On one day, I catch a classic timber boat (using my Swiss Travel Pass) from Interlaken across Lake Brienz to the pretty village of Iseltwald, and then walk along a flat, lakeside path through forest to Giessbach. It takes 1 hour, 30 minutes, as the original sign indicated.

On another day, I am staying at Grindelwald, at just over 1000m, with the 3940m of the Eiger looking down on me. I take Grindelwald-First Top of Adventure’s cable car to 2166m, which gives an imposing view of the Eiger’s North Face. 

But from here, the walking can be easy. The easy high-altitude walk from Grindelwald-First along the Bachalpsee to the Faulhorn mountain hotel is simply breathtaking, in a good way. Another easy walk, with views of the Eiger, Monch and Jungfrau mountains, is from Mannlichen to Kleine Scheidegg, where the train can be caught.

There are 300km of marked walking trails in the Grindelwald area. All you have to do is walk out of your hotel and follow one.

In the Lavaux wine-growing region overlooking Lake Geneva, there’s pleasant walking between villages, connecting with postal buses and the train service. 

And after all that walking, all that remains is for me and my two walking companions to settle on the benches of a nice log cafe.

A waitress is immediately at the table.

The Swiss have innate ability for knowing your native language. (When I ask guide Sandra Kaiser about this, she smiles: “Two hundred years of tourism.”)

The waitress smiles. “What would you like?” After all that transport, terrain and tradition, there can be only one answer.

“Three teas, please.”

The fourth T...


There’s a comparable system of cycleways in Switzerland, for both road and mountain bikes. Cycleways are marked with red signs — again, easy to follow.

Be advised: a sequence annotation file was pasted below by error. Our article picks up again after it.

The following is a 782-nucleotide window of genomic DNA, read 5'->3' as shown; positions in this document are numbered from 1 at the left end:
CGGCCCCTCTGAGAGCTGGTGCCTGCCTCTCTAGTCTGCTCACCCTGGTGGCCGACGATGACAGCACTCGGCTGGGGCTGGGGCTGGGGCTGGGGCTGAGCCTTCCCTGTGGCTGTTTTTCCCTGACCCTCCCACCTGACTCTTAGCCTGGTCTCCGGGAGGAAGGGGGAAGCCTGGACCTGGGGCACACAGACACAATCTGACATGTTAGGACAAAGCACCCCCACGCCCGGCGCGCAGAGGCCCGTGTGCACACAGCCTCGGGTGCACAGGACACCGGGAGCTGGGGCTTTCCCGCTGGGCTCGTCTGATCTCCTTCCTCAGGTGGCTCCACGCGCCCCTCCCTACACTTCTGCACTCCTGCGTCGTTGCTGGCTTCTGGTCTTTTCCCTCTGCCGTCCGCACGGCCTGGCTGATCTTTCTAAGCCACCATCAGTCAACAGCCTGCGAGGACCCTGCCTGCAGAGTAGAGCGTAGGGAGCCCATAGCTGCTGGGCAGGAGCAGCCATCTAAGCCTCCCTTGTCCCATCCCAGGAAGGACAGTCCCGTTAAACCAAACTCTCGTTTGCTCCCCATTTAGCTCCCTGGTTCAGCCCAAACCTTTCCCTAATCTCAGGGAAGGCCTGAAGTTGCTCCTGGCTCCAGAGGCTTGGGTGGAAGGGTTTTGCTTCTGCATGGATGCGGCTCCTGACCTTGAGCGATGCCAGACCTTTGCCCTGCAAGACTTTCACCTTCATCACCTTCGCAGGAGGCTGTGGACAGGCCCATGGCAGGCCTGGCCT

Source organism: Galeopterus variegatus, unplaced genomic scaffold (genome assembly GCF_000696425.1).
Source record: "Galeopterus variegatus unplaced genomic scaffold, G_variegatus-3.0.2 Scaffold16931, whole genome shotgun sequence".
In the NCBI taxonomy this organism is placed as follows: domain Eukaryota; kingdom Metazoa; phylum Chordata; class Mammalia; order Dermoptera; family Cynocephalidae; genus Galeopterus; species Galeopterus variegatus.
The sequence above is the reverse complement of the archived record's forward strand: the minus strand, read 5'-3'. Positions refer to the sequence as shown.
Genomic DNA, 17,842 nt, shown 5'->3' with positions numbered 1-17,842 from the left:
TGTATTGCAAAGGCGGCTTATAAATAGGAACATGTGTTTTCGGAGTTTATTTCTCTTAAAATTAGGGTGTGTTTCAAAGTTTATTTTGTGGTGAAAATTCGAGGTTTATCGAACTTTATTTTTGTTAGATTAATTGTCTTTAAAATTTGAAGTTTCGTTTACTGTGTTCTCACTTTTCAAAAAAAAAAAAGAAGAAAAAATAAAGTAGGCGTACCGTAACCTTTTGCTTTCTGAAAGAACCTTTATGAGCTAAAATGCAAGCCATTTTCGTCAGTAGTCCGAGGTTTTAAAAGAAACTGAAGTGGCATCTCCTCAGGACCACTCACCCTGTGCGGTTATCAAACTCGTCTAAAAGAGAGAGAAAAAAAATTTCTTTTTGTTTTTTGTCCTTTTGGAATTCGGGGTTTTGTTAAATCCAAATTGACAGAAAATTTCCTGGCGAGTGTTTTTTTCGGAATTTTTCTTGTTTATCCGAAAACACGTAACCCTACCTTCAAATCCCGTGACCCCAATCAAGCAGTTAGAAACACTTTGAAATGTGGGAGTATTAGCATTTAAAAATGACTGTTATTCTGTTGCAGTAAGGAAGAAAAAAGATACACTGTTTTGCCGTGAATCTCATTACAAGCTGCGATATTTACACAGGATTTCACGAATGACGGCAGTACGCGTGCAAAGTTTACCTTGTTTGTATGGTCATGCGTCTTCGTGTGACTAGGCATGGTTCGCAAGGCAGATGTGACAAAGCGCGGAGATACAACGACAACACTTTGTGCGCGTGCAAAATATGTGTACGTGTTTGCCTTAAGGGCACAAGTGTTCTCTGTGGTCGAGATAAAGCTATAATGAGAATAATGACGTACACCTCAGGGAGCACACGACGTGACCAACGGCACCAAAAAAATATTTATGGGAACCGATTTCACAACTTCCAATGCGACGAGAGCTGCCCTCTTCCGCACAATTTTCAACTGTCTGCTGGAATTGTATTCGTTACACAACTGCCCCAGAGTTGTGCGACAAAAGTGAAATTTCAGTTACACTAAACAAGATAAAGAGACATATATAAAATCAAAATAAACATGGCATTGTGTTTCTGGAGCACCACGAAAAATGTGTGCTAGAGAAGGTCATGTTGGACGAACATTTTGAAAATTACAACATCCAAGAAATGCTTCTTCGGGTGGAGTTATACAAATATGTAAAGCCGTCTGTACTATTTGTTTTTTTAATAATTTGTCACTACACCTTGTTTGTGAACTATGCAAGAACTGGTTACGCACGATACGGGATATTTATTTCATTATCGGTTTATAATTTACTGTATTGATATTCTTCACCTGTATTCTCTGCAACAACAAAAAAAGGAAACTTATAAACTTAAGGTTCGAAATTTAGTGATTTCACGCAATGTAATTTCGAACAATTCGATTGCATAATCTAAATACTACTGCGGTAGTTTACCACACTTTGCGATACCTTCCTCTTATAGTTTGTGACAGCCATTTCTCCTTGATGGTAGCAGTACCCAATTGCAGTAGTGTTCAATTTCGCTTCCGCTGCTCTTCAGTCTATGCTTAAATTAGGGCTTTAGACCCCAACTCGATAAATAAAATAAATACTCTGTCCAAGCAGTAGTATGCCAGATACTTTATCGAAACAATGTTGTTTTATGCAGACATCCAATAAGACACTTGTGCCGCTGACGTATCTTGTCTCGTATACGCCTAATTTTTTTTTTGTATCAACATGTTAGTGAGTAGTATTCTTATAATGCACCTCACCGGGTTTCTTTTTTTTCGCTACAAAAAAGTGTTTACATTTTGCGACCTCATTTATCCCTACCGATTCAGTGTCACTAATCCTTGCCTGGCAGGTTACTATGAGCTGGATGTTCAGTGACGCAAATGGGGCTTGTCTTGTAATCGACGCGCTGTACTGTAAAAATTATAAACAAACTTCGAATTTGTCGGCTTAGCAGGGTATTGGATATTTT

There are more than 12,000km of signposted cycling paths, which can be used for leisurely days out or continued for bigger rides. Then there are 4500km of mountain bike routes. And then motorists are careful if you venture onto actual roads, as most people here cycle.

At the easy end of it all, hire companies have ebikes, with electric power. They don’t carry a stigma here. One day I count and find 50 per cent of the cyclists I see are on ebikes.

In Interlaken, with some time to spare, I hire an ebike (a nice, tall Hercules with Bosch electrics) from Flying Wheel. 

A touring ebike is $52 (chf38) for three hours.

But the biggest bike hire company in Switzerland is Rent A Bike, with 4500 bikes of all types at 200 rental stations. And hirers can also return the bike to any railway station and it will find its way home.

To hire a bike for two weeks, one way from Zurich to Geneva in June would be $375 (chf273) for a standard touring bike, $564 (chf410) for an ebike. A standard “city bike” is $48 (chf35) a day.

Rent a Bike prides itself on “flexible logistics” and proves it in St Gallen. A group of us are riding down to Lake Constance, following the red signs, and there’s a van waiting at the station, and the chap gets bikes out of the back, fits them up, hands us new helmets and off we go. Rent a Bike will deliver and collect like this.

And you can take bikes on trains, of course, either loading it yourself, registering it as an item of luggage so that porters handle it, or you carry it as hand luggage.

Fact File


Stephen Scourfield was a guest of Switzerland Tourism.